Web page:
Under an IDR plan, the DOE caps your payments at a percentage of your discretionary income and extends your repayment term. Depending on your finances, your monthly payment could be much lower than it is today. You will pay more in interest over time, but an IDR plan can be helpful if you need relief right now.
FedLoan Servicing provides information on the IDR plans available. It even has a repayment calculator so you can get an estimate of your monthly payment under each plan. That way, you can make an educated decision.
If you can’t afford to make any payment toward your loan, you might qualify for a loan deferment. With a deferment, you can postpone making payments for up to 36 months. If you have subsidized loans, the government will cover the accrued interest while the loan is in deferment.
Under the “Manage Repayment” section of your account, you can take a quiz to see if you fit the eligibility requirements before applying online for a deferment.
Forbearances are similar to deferments in that you can postpone payments. However, you can only pause payments for up to 12 months at a time with a forbearance. Unlike deferments, you are responsible for all interest that accrues, regardless of your loan type.
4. Student loan forgiveness
If you’re planning on pursuing Public Service Loan Forgiveness (PSLF), FedLoan Servicing is the only servicer that manages PSLF applications. In fact, if you have another servicer but are eligible for PSLF, the DOE will transfer your loans to FedLoan Servicing.
Through the online MyFedLoan platform, you can download and complete the Employer Certification Form (EFC). The EFC is a form you periodically submit as you work toward PSLF. The servicer reviews the form to ensure you’re eligible for PSLF.
In some cases, you might be able to qualify for a discharge of your student loans. For example, if you’re permanently disabled and unable to work, you might be eligible for Total and Permanent Disability Discharge.
You can find out about all the possible discharge options and how to apply on the loan forgiveness and discharge section of the MyFedLoan portal.
When it comes to federal loan servicers, one common complaint is that you can’t switch servicers if you’re unhappy with the one the DOE assigned to you. That issue is a real problem for some FedLoan Servicing customers.
The company is not accredited by the Better Business Bureau (BBB), but there are many reviews on the BBB site. Most of them are complaints — in fact, 97 percent of the BBB comments are negative. Many of the complaints are about how payments are processed and allege that PSLF applications are delayed or ignored.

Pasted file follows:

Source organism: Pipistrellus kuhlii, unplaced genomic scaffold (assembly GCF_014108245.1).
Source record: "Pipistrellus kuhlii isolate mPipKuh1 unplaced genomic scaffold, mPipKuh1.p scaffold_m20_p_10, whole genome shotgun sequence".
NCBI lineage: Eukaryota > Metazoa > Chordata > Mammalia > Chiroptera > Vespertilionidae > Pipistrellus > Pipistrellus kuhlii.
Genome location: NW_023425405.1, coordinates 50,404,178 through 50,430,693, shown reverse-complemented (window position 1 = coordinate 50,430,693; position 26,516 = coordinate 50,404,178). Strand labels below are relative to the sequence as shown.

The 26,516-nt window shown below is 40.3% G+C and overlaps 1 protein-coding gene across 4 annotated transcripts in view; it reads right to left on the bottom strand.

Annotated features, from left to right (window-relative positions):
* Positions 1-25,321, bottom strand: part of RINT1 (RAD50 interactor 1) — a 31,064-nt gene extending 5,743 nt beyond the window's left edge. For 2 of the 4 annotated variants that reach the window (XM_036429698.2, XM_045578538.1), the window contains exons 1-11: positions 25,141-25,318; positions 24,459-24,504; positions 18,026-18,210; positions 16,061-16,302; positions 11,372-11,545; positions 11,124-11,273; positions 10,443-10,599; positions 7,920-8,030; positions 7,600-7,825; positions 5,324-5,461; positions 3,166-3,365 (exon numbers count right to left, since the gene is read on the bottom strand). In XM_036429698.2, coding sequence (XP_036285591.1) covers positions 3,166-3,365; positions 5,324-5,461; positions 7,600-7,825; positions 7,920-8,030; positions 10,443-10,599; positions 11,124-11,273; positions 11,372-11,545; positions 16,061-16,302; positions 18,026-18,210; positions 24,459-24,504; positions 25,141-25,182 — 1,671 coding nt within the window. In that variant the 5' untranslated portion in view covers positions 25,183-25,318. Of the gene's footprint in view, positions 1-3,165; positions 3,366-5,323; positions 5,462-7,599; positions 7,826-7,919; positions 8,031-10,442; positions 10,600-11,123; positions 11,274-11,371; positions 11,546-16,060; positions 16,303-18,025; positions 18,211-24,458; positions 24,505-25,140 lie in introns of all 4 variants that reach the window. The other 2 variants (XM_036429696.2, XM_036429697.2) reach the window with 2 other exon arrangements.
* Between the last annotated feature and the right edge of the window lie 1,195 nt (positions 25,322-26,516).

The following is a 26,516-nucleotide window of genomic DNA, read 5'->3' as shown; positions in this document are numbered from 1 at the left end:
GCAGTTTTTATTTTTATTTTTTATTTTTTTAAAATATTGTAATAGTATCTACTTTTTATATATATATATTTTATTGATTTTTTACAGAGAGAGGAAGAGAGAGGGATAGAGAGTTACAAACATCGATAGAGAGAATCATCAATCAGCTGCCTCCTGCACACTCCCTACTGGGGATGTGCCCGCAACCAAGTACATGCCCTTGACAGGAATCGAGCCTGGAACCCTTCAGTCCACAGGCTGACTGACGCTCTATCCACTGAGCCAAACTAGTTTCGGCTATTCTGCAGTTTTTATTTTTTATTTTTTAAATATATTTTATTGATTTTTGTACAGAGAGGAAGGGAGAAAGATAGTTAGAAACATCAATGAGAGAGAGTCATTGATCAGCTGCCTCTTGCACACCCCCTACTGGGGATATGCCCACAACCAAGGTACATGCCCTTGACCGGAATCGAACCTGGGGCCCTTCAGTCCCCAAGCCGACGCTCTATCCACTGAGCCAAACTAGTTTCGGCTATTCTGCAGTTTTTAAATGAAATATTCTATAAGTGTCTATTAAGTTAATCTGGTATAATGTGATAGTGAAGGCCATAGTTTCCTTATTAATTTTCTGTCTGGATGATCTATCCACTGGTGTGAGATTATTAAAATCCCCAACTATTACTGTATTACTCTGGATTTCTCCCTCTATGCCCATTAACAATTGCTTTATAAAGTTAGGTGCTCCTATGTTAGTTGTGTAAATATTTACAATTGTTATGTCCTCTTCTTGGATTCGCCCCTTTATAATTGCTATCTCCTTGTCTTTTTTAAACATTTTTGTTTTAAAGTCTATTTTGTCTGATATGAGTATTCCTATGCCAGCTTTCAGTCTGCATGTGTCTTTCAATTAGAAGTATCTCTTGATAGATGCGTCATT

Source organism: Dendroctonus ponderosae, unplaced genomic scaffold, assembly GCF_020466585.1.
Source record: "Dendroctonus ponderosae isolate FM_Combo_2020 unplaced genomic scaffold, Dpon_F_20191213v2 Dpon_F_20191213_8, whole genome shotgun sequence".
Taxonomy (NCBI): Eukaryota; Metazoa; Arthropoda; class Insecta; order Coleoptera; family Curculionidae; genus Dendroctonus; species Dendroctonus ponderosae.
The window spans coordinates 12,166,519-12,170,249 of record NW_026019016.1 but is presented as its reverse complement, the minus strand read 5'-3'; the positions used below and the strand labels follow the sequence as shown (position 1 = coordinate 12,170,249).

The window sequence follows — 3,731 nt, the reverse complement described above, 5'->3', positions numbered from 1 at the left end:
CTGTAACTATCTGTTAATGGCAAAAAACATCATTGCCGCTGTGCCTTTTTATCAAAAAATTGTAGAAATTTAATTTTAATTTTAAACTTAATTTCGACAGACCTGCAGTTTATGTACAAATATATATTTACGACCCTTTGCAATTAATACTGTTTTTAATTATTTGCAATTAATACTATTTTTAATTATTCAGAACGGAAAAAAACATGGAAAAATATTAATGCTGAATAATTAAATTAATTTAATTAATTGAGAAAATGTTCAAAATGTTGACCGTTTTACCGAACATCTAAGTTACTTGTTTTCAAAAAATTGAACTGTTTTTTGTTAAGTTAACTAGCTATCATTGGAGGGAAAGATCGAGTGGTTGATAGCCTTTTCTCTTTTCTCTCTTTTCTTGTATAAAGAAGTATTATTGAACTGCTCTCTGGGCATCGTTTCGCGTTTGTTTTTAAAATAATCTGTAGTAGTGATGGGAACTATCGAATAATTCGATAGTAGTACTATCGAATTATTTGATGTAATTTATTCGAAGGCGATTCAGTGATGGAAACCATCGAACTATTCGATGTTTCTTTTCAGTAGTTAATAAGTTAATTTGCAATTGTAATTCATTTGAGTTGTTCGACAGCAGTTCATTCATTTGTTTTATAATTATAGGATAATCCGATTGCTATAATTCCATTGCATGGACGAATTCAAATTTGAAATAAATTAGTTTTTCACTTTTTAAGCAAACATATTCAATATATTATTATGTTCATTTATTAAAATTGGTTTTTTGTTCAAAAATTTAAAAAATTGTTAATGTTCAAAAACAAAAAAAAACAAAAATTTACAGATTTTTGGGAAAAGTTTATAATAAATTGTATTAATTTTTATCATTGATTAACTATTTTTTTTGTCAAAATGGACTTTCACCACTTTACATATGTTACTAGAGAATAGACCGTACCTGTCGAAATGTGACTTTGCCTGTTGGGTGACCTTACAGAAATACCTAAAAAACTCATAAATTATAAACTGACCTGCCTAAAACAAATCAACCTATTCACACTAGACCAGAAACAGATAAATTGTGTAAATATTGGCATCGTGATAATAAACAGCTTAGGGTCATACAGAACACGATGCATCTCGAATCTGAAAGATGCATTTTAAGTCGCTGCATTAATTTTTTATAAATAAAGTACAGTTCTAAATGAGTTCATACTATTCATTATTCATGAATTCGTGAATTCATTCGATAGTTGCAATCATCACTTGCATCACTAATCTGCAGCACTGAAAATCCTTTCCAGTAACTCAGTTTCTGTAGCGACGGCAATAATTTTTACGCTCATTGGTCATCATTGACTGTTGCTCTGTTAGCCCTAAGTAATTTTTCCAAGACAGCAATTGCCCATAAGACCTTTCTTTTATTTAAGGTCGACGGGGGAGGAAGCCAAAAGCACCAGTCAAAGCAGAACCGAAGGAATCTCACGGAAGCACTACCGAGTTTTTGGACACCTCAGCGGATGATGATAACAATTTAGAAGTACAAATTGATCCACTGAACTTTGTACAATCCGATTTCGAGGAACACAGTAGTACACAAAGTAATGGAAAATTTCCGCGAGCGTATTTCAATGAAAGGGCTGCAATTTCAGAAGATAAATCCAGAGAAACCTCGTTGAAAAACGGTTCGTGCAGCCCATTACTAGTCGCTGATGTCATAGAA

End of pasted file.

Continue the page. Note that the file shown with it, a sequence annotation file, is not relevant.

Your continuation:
The complaints are so numerous that FedLoan Servicing is now facing a lawsuit. According to The New York Times, the attorney general of Massachusetts filed a lawsuit against FedLoan Servicing’s parent company, PHEAA. The suit accuses the company of making errors while managing PSLF and raising borrowers’ repayment costs.
In a statement to The New York Times, a PHEAA representative said that the company does not agree with the allegations.
The lawsuit is ongoing, and it might be years before there is a resolution. In the meantime, you can contact the Consumer Financial Protection Bureau to lodge a complaint if you experience problems.
What to do if you want a new servicer
Although you can’t switch federal loan servicers, there is another way to change servicers if you’re unhappy with the one you’ve been assigned.
To get a new servicer, you can refinance your student loans with a private company. Through refinancing, you take out a new loan from a bank or financial institution and use it to pay off your current student loans.
The new loan is managed by a separate company and might have a different repayment term, interest rate, and minimum payment. You could use refinancing to save money over time or to reduce your monthly payment.
However, it’s important to know that you will lose out on federal loan benefits if you refinance. You will no longer be eligible for federal perks like IDR plans or forgiveness programs. That’s why it’s important to weigh the benefits and risks of refinancing before applying.
Tackling your student loan debt
Managing your loans can be overwhelming, but understanding who your loan servicer is and what repayment options are available can help you through the process. The MyFedLoan platform has resources and information available that can empower you to handle your loans more effectively.
By being aware of some of the issues facing the company, you can monitor your account and take action if needed.